A New York woman of Asian descent says she was shocked to see herself being described with a derogatory term while at a Manhattan hair salon.
Monday evening was supposed to be a relaxing day for Briana Tae. She was hours away from her nursing school pinning ceremony, a graduation ceremony signifying her academic achievements. But during a recent visit to the hair salon Drybar in Manhattan, those thoughts of excitement and relaxation quickly disappeared.
Tae says she saw on a slip called “The Tab,” which is used between employees at Drybar, that an offensive term was written on a line labeled “Description of Client.”
“I couldn’t believe that in 2018 someone would use that word,” the 26-year-old said.
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Tae said that she waited until her appointment was over to speak to the receptionist about the term and why it was inappropriate to use. But according to Tae, the Drybar employee didn’t understand why the term was offensive.
“I didn’t cause a scene, and I told her privately this was racism. She couldn’t understand what happened,” Tae said. “I felt like I couldn’t let this go. There are so many people of so many colors, so when she said she has the same eyes, it was very upsetting to me.”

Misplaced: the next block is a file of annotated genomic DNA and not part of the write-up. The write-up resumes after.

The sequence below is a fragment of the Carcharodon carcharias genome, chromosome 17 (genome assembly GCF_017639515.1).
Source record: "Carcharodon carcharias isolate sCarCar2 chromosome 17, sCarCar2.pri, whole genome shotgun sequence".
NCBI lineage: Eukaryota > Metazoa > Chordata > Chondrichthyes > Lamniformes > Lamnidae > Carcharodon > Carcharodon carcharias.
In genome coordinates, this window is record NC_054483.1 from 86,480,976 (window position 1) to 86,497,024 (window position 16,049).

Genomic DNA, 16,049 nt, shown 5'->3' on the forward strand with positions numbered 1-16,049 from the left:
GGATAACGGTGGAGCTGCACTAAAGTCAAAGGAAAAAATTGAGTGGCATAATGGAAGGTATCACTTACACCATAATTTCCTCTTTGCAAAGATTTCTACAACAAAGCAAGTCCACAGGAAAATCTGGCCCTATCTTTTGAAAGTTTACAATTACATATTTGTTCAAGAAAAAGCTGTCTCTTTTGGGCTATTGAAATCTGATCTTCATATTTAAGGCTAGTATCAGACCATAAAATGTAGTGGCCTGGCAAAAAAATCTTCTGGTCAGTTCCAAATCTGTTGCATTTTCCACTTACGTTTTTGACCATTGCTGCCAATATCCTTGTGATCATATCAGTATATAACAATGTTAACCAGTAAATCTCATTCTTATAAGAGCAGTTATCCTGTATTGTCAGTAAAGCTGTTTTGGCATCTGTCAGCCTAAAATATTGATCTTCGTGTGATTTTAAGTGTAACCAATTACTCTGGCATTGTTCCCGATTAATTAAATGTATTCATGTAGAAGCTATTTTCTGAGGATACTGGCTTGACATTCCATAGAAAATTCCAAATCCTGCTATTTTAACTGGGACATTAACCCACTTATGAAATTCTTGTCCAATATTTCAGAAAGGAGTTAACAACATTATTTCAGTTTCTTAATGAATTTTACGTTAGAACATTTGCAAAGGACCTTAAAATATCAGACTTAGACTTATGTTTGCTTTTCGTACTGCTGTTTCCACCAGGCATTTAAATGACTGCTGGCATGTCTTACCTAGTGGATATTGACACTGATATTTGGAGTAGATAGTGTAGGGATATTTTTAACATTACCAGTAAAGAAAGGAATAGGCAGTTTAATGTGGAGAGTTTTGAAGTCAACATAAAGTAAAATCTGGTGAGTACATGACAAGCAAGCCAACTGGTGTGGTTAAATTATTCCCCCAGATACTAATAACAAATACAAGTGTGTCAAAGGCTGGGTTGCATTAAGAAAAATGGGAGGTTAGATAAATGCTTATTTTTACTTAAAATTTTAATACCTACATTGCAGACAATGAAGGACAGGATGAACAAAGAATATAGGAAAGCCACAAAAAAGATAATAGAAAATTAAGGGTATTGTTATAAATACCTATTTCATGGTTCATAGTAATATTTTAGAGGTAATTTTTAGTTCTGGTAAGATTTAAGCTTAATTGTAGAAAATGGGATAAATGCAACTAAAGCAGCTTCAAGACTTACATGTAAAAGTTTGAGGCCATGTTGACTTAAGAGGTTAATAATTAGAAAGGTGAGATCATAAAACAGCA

After speaking to the employee, Tae shared a photo of the note on social media, describing what happened to her. “I’m quite disgusted by this experience, especially the night before a day of celebration for all my accomplishments in nursing school,” she wrote in her Facebook post about the incident. She also called for Drybar to address this incident.
On Thursday, the company posted a statement on Instagram apologizing for the incident. “We do not tolerate racism,” the statement read.
In the post, the company confirmed that it terminated the employee involved in the incident, adding, “We are committed to working harder on improving our training to ensure this does not happen again.”
Tae said she never wanted anyone to get fired over what happened. “I know everyone makes mistakes, but I think this could have been an educational moment. It sucks that this is how she was educated, but now she knows,” Tae said. “I didn’t want anyone to lose their job.”
Tae added that she wants more awareness about terms that can be offensive to groups of people. “We’re all humans and we all want respect,” she said. “I was graduating that day… this was a big day for me. And unfortunately when I think about my pinning ceremony, I’m going to think about this incident.”
Drybar co-founder Alli Webb personally apologized to Tae, who told TODAY Style she's grateful for all the support — including Drybar's — she's received over the last few days. In a statement, Drybar said they're on the same page as Tae, and want to ensure that a situation like this never happens again.
Jareen Imam is director of Social Newsgathering for NBC News, and leads a global team of journalists who find, verify and report on stories using social forensic techniques and open source intelligence tools.